Monday, 18 Jun 2012
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India: Monthly Economic Report – June 2012
British High Commission New Delhi
Growth slumps to 6.5% in 2011-12, even lower than the 2008 financial crisis. Rupee hits an all time low of 56.4 INR/USD. Government blames Euro zone crisis and tight monetary policy. But domestic policy uncertainty is the driving force, and any reforming signal is being met with widespread opposition. Parallels have been drawn to the 1991 crisis. Formidable reserves are a defence against that, but the negative perceptions are rising fast. All eyes are on the RBI, but it is now in a dilemma with plunging growth and sticky inflation, and also waiting for a political lead.
Economy: Growth slumps
Growth slumped to a nine year low of 5.3%yoy in the January - March quarter surprising markets and the government. GDP growth for 2011-12 came in at 6.5%yoy, even lower than the 2008 crisis. The slowdown was led by lack lustre industrial production which slowed to 2.6% in 2011-12 from 6.8% in 2010-11.
Policy: Some easing likely
The RBI is now in a dilemma with plunging growth and sticky inflation. Inflation edged up to 7.3% in April from 6.9% in March driven largely by food prices. Food prices are likely to remain sticky, while rupee depreciation and hike in fuel prices will all add to inflation. Some policy easing is expected at the Reserve Bank of India’s (RBI) June 18 policy meeting but a reduction in cash reserve ratio (CRR) is currently more likely than a rate cut.
In one reforming, but so far isolated move, on 23 May oil marketing companies supported by the government raised petrol prices by 11% (Rs 7.5/ litre). This was met with widespread strikes across the country. In a bid to allay criticism and partially helped by a decline in global oil prices, oil companies reduced prices by Rs2/litre on June 1. However widespread opposition has thwarted hopes of an immediate increase in other administered fuel prices which are crucial to curbing subsidies and the budget deficit.
External Sector: Rupee slips to all time low; RBI measures have limited impact
The rupee fell to an all time low of 56.4 against the US dollar in May; losing nearly 13.5% in 2012 – and more on weakening fundamentals at home than the Euro zone and other external factors which the Government prefers to blame. The RBI has sold US$ 20bn between September 2011 and February 2012 and another US$7-10bn since, but of little avail. Even measures to boost inflows such as increasing the interest rate ceiling on non-resident deposits and easing investment limits of foreigners in Indian government and corporate bonds have had limited impact on the rupee.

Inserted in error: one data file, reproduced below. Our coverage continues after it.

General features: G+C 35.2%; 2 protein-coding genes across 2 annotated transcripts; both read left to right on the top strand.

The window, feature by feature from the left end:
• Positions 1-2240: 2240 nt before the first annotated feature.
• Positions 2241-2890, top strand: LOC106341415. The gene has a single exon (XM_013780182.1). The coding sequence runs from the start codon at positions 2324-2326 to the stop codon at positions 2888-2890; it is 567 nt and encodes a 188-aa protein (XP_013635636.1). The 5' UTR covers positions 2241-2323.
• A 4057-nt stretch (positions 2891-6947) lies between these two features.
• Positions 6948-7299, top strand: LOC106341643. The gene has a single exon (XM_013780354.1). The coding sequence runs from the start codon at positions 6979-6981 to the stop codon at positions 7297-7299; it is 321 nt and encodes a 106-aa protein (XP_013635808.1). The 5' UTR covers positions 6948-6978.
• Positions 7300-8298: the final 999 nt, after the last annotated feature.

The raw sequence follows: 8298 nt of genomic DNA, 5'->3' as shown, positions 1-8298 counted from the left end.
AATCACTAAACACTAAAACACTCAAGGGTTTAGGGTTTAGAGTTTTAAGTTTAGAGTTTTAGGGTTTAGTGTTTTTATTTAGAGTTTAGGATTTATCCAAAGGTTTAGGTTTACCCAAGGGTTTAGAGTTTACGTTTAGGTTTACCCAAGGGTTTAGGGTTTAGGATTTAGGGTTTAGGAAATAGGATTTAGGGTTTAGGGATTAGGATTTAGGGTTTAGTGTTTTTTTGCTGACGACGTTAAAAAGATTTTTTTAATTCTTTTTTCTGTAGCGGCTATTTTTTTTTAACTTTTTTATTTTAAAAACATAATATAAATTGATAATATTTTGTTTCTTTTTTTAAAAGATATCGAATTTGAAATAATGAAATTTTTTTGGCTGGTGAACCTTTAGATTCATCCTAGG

In April 2012, exports grew by 3.2%yoy, up slightly from a contraction of 5.6% yoy in March. Imports slowed to 3.8% from 24.3%yoy in April. The slowdown in imports bodes well for the current account deficit. Although a depreciating rupee should help exports, lacklustre external demand will limit any upside.
Financial Markets: Markets under pressure
Equity markets came under pressure with the BSE Sensex falling 6% over the month. Slumping domestic growth, a depreciating rupee and uncertainty in the Euro zone were largely responsible for the volatility. Foreign Institutional Investors (FIIs) were net sellers in the Indian equity market in May.
The Indian government 10 year bond declined marginally to 8.5% levels from 8.7% at the end of April helped by open market operations (OMO) by the RBI and on hopes of a rate cut. FII’s were net buyers in the Indian debt market pumping in about US$0.6bn.
Month Ahead: All eyes on the RBI; but government action more pertinent
All eyes are now on the RBI’s June 18 policy meeting. Some policy easing is expected; but the balance is tilted towards more liquidity easing measures –CRR cut – to curb the banking system liquidity deficit rather than a reduction in rates. However a rate cut cannot be ruled out. RBI action in itself will do little to alleviate the current situation. As increasingly sharp national and international commentaries are making clear – the answer lies in Government policy, for which both domestic politics and weakening fundamentals are making options ever more difficult.
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